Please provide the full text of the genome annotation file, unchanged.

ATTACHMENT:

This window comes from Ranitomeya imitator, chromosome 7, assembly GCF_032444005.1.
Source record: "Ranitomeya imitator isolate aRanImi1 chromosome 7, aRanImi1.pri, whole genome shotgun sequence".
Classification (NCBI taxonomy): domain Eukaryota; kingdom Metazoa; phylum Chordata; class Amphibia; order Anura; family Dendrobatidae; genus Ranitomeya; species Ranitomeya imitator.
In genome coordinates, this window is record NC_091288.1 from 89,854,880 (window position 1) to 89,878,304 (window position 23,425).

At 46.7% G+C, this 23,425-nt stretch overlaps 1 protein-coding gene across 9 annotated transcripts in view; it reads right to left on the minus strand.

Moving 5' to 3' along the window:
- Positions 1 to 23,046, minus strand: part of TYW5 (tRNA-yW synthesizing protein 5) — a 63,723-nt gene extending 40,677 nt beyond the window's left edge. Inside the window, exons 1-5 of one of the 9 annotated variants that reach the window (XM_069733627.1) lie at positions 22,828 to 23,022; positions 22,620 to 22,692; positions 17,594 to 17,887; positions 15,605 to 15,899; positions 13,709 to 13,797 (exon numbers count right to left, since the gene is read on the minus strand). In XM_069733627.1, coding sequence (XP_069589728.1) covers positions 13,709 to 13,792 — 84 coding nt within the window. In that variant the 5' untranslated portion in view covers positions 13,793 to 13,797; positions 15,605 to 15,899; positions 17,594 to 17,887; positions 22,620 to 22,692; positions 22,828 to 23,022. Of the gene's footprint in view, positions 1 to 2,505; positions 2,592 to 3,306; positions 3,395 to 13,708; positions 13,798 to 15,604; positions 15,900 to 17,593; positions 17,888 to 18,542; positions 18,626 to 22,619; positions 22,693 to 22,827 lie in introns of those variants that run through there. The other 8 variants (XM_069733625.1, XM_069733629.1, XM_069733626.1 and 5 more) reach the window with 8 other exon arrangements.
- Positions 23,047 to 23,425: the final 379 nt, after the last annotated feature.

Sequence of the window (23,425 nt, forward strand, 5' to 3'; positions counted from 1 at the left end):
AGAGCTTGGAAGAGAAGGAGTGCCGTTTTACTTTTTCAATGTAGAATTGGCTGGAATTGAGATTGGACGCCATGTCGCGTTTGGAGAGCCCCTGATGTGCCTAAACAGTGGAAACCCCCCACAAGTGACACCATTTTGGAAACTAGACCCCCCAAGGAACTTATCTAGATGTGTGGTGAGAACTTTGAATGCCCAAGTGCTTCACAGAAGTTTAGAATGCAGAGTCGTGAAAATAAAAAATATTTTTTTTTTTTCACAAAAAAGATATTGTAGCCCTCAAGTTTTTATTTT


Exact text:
This window comes from Ranitomeya imitator, chromosome 7, assembly GCF_032444005.1.
Source record: "Ranitomeya imitator isolate aRanImi1 chromosome 7, aRanImi1.pri, whole genome shotgun sequence".
Classification (NCBI taxonomy): domain Eukaryota; kingdom Metazoa; phylum Chordata; class Amphibia; order Anura; family Dendrobatidae; genus Ranitomeya; species Ranitomeya imitator.
In genome coordinates, this window is record NC_091288.1 from 89,854,880 (window position 1) to 89,878,304 (window position 23,425).

At 46.7% G+C, this 23,425-nt stretch overlaps 1 protein-coding gene across 9 annotated transcripts in view; it reads right to left on the minus strand.

Moving 5' to 3' along the window:
- Positions 1 to 23,046, minus strand: part of TYW5 (tRNA-yW synthesizing protein 5) — a 63,723-nt gene extending 40,677 nt beyond the window's left edge. Inside the window, exons 1-5 of one of the 9 annotated variants that reach the window (XM_069733627.1) lie at positions 22,828 to 23,022; positions 22,620 to 22,692; positions 17,594 to 17,887; positions 15,605 to 15,899; positions 13,709 to 13,797 (exon numbers count right to left, since the gene is read on the minus strand). In XM_069733627.1, coding sequence (XP_069589728.1) covers positions 13,709 to 13,792 — 84 coding nt within the window. In that variant the 5' untranslated portion in view covers positions 13,793 to 13,797; positions 15,605 to 15,899; positions 17,594 to 17,887; positions 22,620 to 22,692; positions 22,828 to 23,022. Of the gene's footprint in view, positions 1 to 2,505; positions 2,592 to 3,306; positions 3,395 to 13,708; positions 13,798 to 15,604; positions 15,900 to 17,593; positions 17,888 to 18,542; positions 18,626 to 22,619; positions 22,693 to 22,827 lie in introns of those variants that run through there. The other 8 variants (XM_069733625.1, XM_069733629.1, XM_069733626.1 and 5 more) reach the window with 8 other exon arrangements.
- Positions 23,047 to 23,425: the final 379 nt, after the last annotated feature.

Sequence of the window (23,425 nt, forward strand, 5' to 3'; positions counted from 1 at the left end):
AGAGCTTGGAAGAGAAGGAGTGCCGTTTTACTTTTTCAATGTAGAATTGGCTGGAATTGAGATTGGACGCCATGTCGCGTTTGGAGAGCCCCTGATGTGCCTAAACAGTGGAAACCCCCCACAAGTGACACCATTTTGGAAACTAGACCCCCCAAGGAACTTATCTAGATGTGTGGTGAGAACTTTGAATGCCCAAGTGCTTCACAGAAGTTTAGAATGCAGAGTCGTGAAAATAAAAAATATTTTTTTTTTTTCACAAAAAAGATATTGTAGCCCTCAAGTTTTTATTTT